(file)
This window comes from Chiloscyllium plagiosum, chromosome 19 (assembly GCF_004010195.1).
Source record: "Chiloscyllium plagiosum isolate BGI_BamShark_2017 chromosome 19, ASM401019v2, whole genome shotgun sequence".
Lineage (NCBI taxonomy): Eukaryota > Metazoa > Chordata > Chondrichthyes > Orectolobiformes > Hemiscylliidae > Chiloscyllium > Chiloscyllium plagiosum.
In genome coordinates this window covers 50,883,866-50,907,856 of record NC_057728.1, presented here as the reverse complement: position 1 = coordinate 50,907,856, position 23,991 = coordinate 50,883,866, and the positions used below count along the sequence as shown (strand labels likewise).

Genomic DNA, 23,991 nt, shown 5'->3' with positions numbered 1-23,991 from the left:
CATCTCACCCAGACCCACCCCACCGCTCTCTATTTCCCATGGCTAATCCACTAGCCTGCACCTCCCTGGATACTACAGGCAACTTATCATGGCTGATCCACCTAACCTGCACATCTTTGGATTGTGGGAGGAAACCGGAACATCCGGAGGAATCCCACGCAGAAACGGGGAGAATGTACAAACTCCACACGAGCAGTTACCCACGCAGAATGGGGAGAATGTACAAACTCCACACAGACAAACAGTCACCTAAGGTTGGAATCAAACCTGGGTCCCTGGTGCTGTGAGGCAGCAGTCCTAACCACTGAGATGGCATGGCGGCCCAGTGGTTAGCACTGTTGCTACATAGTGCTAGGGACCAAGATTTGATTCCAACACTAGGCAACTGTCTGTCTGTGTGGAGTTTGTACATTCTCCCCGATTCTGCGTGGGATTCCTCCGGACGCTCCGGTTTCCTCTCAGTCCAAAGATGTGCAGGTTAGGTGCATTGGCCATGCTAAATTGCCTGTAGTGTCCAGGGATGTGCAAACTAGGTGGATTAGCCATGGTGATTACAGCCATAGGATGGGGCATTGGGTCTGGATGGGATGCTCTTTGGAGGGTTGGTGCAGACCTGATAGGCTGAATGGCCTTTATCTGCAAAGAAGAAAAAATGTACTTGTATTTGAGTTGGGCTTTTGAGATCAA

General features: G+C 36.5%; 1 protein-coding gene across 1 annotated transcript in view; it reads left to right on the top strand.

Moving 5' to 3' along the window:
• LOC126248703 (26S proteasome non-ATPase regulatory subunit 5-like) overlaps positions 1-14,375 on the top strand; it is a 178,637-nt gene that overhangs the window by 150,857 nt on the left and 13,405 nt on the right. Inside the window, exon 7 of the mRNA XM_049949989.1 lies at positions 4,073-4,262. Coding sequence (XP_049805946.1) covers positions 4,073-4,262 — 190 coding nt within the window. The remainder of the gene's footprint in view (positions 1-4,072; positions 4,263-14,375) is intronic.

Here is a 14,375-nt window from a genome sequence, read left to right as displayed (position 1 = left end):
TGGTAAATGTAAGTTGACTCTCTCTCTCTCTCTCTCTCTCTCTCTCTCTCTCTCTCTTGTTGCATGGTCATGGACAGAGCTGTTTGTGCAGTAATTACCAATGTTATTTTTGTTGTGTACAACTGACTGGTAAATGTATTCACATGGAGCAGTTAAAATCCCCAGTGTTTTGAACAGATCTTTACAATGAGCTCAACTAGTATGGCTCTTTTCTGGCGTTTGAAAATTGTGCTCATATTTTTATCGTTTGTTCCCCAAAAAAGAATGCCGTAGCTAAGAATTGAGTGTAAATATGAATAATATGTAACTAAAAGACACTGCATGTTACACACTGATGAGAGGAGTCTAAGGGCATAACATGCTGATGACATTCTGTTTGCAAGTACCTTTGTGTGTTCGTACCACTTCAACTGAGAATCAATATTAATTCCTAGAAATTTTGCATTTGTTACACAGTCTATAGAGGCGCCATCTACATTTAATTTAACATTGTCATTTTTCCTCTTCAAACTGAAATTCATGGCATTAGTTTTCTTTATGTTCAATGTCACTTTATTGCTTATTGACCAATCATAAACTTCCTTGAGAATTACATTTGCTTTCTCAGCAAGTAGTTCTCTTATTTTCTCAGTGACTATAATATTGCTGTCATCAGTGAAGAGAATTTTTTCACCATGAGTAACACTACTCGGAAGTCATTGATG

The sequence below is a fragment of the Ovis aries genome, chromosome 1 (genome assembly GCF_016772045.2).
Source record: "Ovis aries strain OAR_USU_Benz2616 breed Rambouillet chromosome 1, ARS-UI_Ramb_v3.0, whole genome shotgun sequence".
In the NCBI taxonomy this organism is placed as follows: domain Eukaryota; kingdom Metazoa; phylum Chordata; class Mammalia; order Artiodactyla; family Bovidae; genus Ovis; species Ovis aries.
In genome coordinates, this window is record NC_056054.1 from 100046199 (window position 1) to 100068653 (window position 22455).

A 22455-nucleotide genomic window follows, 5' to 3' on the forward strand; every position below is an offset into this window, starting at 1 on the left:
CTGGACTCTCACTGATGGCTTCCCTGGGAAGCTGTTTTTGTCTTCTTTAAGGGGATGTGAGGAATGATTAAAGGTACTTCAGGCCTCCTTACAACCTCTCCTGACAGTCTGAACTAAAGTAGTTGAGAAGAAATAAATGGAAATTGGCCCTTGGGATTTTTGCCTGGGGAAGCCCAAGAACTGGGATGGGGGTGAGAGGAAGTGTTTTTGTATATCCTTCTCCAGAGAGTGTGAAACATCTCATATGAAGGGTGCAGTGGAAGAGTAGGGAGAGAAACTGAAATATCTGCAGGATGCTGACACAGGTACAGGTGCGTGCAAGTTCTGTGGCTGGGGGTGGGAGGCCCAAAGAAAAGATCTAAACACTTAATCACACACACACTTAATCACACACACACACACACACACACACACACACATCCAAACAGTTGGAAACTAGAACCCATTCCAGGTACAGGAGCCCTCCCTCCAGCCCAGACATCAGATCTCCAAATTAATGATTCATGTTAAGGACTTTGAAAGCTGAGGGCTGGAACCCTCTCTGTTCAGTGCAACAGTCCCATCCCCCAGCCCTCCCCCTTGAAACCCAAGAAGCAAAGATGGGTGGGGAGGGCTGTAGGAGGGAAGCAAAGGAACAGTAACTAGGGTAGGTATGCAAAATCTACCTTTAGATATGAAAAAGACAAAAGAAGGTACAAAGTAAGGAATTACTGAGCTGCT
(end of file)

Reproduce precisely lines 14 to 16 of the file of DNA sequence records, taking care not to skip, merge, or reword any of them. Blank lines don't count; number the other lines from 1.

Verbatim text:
In the NCBI taxonomy this organism is placed as follows: domain Eukaryota; kingdom Metazoa; phylum Chordata; class Mammalia; order Artiodactyla; family Bovidae; genus Ovis; species Ovis aries.
In genome coordinates, this window is record NC_056054.1 from 100046199 (window position 1) to 100068653 (window position 22455).

A 22455-nucleotide genomic window follows, 5' to 3' on the forward strand; every position below is an offset into this window, starting at 1 on the left: